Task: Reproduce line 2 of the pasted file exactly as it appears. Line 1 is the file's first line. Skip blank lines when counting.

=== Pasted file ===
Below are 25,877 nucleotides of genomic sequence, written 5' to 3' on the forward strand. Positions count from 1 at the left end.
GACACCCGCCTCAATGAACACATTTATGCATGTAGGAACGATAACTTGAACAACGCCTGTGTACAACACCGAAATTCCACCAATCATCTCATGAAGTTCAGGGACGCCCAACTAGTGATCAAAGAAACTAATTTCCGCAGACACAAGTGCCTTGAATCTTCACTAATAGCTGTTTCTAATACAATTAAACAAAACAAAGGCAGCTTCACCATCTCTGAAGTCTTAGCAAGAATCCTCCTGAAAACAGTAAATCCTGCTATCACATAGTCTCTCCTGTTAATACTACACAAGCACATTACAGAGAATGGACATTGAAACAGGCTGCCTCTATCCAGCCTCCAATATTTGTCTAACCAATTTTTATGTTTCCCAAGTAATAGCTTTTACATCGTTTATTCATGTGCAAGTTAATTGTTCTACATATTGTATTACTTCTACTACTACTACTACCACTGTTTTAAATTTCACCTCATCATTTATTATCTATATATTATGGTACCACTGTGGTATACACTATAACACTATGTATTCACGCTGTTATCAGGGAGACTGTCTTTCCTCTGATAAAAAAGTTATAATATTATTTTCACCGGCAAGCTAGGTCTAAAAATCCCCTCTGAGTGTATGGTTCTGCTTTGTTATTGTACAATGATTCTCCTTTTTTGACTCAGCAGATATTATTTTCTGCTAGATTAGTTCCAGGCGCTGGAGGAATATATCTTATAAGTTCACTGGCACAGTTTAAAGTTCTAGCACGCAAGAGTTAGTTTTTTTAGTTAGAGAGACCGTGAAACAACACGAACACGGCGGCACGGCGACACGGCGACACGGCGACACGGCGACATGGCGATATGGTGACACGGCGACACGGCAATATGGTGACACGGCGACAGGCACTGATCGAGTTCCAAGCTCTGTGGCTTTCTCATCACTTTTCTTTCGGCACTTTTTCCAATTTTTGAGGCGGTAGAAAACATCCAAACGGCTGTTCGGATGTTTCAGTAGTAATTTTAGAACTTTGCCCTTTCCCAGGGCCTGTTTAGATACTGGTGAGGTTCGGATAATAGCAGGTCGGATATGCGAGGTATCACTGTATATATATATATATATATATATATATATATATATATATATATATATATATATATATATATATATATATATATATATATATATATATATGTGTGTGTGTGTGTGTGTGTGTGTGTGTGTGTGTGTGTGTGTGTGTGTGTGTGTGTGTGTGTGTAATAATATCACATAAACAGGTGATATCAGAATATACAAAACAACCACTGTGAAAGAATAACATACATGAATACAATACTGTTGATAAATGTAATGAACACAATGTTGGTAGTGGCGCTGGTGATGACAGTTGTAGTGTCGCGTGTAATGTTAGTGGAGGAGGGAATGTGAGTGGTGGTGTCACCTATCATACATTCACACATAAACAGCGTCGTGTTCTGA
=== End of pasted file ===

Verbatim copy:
GACACCCGCCTCAATGAACACATTTATGCATGTAGGAACGATAACTTGAACAACGCCTGTGTACAACACCGAAATTCCACCAATCATCTCATGAAGTTCAGGGACGCCCAACTAGTGATCAAAGAAACTAATTTCCGCAGACACAAGTGCCTTGAATCTTCACTAATAGCTGTTTCTAATACAATTAAACAAAACAAAGGCAGCTTCACCATCTCTGAAGTCTTAGCAAGAATCCTCCTGAAAACAGTAAATCCTGCTATCACATAGTCTCTCCTGTTAATACTACACAAGCACATTACAGAGAATGGACATTGAAACAGGCTGCCTCTATCCAGCCTCCAATATTTGTCTAACCAATTTTTATGTTTCCCAAGTAATAGCTTTTACATCGTTTATTCATGTGCAAGTTAATTGTTCTACATATTGTATTACTTCTACTACTACTACTACCACTGTTTTAAATTTCACCTCATCATTTATTATCTATATATTATGGTACCACTGTGGTATACACTATAACACTATGTATTCACGCTGTTATCAGGGAGACTGTCTTTCCTCTGATAAAAAAGTTATAATATTATTTTCACCGGCAAGCTAGGTCTAAAAATCCCCTCTGAGTGTATGGTTCTGCTTTGTTATTGTACAATGATTCTCCTTTTTTGACTCAGCAGATATTATTTTCTGCTAGATTAGTTCCAGGCGCTGGAGGAATATATCTTATAAGTTCACTGGCACAGTTTAAAGTTCTAGCACGCAAGAGTTAGTTTTTTTAGTTAGAGAGACCGTGAAACAACACGAACACGGCGGCACGGCGACACGGCGACACGGCGACACGGCGACATGGCGATATGGTGACACGGCGACACGGCAATATGGTGACACGGCGACAGGCACTGATCGAGTTCCAAGCTCTGTGGCTTTCTCATCACTTTTCTTTCGGCACTTTTTCCAATTTTTGAGGCGGTAGAAAACATCCAAACGGCTGTTCGGATGTTTCAGTAGTAATTTTAGAACTTTGCCCTTTCCCAGGGCCTGTTTAGATACTGGTGAGGTTCGGATAATAGCAGGTCGGATATGCGAGGTATCACTGTATATATATATATATATATATATATATATATATATATATATATATATATATATATATATATATATATATATATATATATATATATATATGTGTGTGTGTGTGTGTGTGTGTGTGTGTGTGTGTGTGTGTGTGTGTGTGTGTGTGTGTGTGTGTAATAATATCACATAAACAGGTGATATCAGAATATACAAAACAACCACTGTGAAAGAATAACATACATGAATACAATACTGTTGATAAATGTAATGAACACAATGTTGGTAGTGGCGCTGGTGATGACAGTTGTAGTGTCGCGTGTAATGTTAGTGGAGGAGGGAATGTGAGTGGTGGTGTCACCTATCATACATTCACACATAAACAGCGTCGTGTTCTGA